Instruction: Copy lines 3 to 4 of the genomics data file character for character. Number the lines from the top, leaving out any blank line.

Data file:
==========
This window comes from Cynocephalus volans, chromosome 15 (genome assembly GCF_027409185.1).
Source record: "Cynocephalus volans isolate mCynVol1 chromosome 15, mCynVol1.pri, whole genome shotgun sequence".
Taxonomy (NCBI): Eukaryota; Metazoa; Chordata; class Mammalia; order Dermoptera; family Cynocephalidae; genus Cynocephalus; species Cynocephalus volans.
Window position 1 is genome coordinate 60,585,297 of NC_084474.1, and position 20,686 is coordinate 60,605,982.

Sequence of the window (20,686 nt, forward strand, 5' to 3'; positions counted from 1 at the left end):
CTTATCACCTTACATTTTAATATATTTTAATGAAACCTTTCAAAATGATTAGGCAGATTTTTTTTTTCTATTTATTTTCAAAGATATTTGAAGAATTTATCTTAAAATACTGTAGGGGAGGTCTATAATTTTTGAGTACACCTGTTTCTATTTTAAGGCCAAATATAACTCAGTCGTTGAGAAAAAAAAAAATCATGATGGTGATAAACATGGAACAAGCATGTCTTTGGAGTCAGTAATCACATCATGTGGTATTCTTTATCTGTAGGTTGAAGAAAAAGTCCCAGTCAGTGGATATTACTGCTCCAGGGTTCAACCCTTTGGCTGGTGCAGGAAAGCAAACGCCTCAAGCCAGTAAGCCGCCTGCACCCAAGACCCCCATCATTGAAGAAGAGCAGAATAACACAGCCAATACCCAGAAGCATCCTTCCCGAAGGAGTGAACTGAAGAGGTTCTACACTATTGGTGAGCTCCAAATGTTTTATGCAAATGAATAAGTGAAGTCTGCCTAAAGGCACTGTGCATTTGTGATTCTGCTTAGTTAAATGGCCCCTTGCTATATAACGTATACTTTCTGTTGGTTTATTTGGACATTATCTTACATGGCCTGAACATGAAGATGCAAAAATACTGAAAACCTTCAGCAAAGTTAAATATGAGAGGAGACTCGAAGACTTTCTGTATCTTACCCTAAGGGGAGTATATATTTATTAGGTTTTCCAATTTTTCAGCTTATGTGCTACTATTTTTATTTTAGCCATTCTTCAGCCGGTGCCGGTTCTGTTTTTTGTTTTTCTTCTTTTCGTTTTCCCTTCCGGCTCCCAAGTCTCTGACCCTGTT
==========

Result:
Taxonomy (NCBI): Eukaryota; Metazoa; Chordata; class Mammalia; order Dermoptera; family Cynocephalidae; genus Cynocephalus; species Cynocephalus volans.
Window position 1 is genome coordinate 60,585,297 of NC_084474.1, and position 20,686 is coordinate 60,605,982.